Onuma’s talk in Dublin is titled ‘Intensify architecture through the use of technology’ and he told Irish Building that this means thinking of the design and construction process as being full of valuable data. “We have to think beyond just ‘the project’ and look at the life cycle of data. Data is an asset that can be used for many things. The building industry must embrace the thinking that has made the internet and mobile devices explode – access to data, any time, any place and on any device. I bring that point of view to the building industry from Silicon Valley, the heart of the tech explosion!” 

Another important speaker is Bill East, an internationally known construction management researcher who revolutionised US Army procurement while he was serving with the Corps of Engineers.  He created the corp’s standard data exchange format (SDEF) protocols that ensure that private contractors working for Uncle Sam get paid on a monthly basis for the projects they are undertaking and these protocols have been in use for more than 25 years.  More recently, East developed a new international standard, the Construction-Operations Building information exchange (COBie), which allows value, and profit, to be extracted from the project handover process.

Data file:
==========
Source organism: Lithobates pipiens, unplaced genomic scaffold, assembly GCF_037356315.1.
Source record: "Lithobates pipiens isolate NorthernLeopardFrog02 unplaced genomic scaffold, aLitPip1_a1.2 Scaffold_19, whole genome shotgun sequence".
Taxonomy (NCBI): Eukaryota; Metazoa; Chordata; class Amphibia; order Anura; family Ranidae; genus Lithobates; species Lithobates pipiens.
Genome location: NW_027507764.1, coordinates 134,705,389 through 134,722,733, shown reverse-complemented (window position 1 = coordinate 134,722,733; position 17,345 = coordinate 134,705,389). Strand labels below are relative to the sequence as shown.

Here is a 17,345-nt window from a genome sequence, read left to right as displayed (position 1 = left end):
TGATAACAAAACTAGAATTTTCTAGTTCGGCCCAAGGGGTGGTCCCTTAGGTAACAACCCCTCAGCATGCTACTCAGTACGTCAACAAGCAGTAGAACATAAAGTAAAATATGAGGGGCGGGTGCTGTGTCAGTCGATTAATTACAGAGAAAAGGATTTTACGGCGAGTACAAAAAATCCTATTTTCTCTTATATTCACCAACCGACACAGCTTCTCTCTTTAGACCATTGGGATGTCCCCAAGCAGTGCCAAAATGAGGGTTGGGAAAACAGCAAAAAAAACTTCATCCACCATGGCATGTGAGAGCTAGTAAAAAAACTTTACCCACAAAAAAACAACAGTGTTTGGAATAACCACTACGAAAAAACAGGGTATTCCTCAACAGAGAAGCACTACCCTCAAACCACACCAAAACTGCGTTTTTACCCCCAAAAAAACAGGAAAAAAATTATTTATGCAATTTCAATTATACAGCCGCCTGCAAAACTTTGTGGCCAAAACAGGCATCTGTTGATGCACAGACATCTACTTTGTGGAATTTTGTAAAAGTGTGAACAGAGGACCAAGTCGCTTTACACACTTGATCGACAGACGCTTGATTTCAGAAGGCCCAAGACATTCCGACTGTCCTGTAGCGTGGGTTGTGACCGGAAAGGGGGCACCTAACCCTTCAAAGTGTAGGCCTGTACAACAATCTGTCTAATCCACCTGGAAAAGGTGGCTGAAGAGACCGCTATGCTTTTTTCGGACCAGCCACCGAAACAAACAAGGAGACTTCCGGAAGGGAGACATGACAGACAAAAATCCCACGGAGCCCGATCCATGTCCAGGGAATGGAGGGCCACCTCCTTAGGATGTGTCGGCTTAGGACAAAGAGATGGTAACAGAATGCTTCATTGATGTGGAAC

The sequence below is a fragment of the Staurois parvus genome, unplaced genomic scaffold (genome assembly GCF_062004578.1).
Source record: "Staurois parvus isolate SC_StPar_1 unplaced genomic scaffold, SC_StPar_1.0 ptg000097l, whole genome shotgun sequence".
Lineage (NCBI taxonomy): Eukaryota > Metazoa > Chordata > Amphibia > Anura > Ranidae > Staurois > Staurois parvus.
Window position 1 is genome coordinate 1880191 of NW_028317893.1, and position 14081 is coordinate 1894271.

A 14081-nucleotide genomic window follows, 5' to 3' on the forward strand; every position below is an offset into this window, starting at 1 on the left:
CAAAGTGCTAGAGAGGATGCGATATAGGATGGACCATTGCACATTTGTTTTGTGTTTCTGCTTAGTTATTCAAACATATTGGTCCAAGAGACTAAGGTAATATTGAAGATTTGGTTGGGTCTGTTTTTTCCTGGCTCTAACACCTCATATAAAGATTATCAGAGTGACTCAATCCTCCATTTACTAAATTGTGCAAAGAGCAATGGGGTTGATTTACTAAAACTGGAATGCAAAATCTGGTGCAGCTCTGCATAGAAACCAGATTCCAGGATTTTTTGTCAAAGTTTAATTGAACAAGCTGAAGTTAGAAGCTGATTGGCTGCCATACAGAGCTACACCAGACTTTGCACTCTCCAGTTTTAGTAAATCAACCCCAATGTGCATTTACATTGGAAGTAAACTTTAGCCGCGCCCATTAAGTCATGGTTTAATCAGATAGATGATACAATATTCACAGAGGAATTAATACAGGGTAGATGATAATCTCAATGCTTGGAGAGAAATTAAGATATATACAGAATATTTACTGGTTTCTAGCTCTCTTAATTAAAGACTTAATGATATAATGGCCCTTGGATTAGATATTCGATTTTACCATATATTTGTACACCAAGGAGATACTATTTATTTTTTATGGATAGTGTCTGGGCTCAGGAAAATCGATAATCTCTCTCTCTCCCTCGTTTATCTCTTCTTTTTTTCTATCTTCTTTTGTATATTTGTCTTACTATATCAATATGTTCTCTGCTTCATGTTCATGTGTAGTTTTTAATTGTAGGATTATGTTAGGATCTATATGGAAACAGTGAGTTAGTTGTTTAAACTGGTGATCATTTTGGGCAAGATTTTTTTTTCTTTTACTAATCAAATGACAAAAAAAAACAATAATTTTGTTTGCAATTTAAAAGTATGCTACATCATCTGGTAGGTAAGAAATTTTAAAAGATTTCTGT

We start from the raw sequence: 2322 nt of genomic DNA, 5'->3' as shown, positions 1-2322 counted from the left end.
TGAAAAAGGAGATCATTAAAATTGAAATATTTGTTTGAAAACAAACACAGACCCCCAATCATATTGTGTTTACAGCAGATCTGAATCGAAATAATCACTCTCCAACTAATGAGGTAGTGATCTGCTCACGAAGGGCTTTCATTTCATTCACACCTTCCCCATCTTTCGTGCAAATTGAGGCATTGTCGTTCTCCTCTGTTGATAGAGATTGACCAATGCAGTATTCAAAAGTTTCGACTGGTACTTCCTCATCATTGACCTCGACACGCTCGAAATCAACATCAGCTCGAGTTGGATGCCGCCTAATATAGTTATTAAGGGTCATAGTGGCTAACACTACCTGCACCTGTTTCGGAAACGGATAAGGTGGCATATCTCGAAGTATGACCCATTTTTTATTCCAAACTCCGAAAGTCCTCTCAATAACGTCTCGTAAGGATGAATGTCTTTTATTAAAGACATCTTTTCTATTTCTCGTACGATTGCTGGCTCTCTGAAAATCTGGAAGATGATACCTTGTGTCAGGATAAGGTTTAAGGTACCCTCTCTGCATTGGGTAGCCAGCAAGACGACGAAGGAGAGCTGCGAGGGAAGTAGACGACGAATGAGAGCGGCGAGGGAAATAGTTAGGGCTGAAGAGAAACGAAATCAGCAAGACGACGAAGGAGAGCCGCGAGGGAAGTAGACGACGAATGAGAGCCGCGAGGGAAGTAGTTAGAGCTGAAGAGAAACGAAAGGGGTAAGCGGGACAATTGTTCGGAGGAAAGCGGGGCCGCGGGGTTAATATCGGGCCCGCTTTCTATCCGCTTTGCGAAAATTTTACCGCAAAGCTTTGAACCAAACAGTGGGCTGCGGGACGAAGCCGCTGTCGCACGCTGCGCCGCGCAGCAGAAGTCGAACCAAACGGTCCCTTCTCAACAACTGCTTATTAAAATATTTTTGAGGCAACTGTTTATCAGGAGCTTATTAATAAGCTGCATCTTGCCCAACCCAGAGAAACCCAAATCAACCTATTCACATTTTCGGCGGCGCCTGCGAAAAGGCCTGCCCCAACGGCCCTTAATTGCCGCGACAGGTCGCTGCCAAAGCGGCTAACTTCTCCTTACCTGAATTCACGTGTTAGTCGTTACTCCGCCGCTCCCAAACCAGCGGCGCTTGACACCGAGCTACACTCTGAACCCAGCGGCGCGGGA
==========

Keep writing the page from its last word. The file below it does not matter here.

From this side of the Atlantic, Ilka May, an associate director at Arup, will survey efforts to bring in a pan-European Level 3 BIM mandate for certain categories of construction project. May was recently appointed chair of a German Industry Association for Digitisation of Design, Building and Operations, will outline how lack of uniform progress on BIM across Europe to date may prevent an EU-wide mandate being introduced for fear such a requirement could be interpreted as a restriction on trade.